and to build peer networks of junior
women in similar research areas, the
National Science Foundation funded
a pilot mentoring program in 1998,
“CCOFFE: Creating Career Opportunities for Female Economists.” The
two-day workshop brought eight senior women economists and 40 junior
women economists from the top uni-
THE AMERICAN ECONOMIC Association Committee on the Status of Women in the Economics Profession (CSWEP) has tracked the
representation of women at various
ranks in the profession since the
early 1970s. The statistics indicate
a “leaky pipeline” from Ph.D. pro-
grams into tenured academic jobs.
In 1998, for example, even though
30% of new Ph.D.’s in economics
were earned by women, 26%, 14%,
and 6% of the assistant, associate,
and full professors of economics,
respectively, were women in Ph.D.-
granting departments in the U.S.
Using multiple datasets including
the NSF Survey of Earned Doctor-
ates, researchers find a 14–21 per-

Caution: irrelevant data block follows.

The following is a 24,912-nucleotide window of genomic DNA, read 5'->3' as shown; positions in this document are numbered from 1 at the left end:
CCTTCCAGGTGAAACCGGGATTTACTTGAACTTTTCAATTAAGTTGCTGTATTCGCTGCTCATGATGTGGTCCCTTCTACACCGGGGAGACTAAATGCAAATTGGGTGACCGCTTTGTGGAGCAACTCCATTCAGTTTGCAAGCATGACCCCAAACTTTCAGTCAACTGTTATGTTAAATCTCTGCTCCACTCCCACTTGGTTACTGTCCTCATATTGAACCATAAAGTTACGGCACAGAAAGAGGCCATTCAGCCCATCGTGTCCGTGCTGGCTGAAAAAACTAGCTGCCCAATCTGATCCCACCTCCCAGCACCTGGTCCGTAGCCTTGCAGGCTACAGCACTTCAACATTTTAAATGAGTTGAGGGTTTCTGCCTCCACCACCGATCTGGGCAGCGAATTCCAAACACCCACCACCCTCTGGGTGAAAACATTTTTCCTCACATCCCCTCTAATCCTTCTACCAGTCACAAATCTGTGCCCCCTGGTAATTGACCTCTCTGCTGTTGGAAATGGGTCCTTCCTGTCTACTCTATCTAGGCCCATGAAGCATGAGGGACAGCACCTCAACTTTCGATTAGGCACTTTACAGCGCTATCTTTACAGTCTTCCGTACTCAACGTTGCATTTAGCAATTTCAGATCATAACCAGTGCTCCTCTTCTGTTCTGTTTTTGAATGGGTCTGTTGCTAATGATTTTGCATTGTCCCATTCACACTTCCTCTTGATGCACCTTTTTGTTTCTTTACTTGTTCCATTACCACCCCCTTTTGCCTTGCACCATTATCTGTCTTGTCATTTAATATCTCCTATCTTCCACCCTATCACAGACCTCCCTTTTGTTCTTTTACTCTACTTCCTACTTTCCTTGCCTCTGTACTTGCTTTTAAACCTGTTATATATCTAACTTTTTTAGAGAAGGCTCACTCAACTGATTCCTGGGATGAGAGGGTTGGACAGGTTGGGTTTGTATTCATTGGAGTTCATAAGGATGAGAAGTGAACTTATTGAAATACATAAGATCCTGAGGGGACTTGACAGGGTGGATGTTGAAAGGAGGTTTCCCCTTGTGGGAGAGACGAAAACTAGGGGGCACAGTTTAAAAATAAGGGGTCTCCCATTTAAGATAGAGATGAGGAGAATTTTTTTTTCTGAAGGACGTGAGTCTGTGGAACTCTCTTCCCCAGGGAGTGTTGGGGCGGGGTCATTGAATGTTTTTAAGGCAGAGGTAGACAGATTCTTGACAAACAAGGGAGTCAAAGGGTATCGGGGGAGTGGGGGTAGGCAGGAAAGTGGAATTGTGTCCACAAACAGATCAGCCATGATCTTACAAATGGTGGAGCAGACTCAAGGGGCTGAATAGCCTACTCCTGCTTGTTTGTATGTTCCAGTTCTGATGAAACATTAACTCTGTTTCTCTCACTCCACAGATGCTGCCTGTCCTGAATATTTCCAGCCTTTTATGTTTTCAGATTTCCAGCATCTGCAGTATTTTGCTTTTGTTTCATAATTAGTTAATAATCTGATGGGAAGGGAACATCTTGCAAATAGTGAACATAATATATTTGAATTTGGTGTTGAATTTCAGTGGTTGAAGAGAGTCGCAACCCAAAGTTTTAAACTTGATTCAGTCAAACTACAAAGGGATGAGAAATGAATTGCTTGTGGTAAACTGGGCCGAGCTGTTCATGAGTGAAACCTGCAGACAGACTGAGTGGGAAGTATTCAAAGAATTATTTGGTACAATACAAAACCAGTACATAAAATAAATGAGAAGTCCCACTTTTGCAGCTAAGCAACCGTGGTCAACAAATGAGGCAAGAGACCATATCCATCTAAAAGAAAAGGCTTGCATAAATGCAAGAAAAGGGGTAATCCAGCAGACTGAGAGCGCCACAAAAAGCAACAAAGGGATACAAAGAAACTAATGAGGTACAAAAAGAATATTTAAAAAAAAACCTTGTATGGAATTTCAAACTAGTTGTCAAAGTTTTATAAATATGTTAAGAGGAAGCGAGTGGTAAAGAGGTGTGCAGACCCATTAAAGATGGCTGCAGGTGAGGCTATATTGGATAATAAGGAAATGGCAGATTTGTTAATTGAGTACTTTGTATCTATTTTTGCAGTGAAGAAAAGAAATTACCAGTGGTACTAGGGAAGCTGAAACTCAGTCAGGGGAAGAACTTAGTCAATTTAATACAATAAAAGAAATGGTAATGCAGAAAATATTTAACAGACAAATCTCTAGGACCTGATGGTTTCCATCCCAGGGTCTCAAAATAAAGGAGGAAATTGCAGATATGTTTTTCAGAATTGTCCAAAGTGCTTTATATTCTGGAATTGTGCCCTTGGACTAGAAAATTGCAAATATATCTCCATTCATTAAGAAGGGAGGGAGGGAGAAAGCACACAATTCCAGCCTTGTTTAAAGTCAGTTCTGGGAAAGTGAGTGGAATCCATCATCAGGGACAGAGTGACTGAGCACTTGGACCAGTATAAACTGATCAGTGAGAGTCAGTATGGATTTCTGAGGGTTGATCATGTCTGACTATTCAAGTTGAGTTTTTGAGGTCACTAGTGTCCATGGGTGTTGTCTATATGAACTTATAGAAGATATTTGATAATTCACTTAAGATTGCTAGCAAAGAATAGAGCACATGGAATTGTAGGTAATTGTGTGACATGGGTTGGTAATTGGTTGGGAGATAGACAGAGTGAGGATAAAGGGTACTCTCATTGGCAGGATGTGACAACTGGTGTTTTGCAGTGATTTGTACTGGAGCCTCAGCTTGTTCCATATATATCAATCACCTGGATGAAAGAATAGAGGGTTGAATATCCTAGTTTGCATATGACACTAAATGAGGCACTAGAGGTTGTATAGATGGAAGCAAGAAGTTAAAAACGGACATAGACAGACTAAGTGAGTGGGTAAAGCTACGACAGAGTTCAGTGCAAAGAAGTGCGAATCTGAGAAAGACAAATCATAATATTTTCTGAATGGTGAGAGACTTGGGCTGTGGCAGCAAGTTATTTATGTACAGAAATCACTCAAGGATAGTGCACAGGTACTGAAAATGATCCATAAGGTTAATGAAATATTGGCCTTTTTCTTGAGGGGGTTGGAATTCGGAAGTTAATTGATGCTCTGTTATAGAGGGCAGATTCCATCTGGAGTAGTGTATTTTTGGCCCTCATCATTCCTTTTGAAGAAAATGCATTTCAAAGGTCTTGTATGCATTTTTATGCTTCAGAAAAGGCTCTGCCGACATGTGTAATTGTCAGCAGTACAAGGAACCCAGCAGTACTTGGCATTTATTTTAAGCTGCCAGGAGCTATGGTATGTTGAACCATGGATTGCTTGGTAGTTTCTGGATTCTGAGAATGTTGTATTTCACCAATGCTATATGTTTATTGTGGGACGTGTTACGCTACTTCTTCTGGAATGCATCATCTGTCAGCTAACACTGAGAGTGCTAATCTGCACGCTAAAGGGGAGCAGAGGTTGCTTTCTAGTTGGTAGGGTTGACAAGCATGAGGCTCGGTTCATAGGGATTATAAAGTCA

centage point gender gap in the
probability of promotion to tenure
in Economics, controlling for pub-
lications and citations.
analyses point to a lack of research
networks, role models, and men-
tors as potential causes of women’s
failure to advance in economics.
Although this column describes a
study about women in the academic
economics profession, the results
of the study likely apply to women
in the academic computer science
profession as well. The current per-
centages of women in computer sci-
ence graduating with Ph.D.’s and in
the three ranks follow a similar pat-
tern, although less severe, to those
in economics in 1998: new Ph.D.’s
25%; assistant 24%; associate 22%;
and full 14%.
Randomized Controlled Trials (RCT)
To expose junior women to role models (senior women in economics)
Enhances Their Success
A randomized controlled trial validates many of the practices
used to retain women in academia.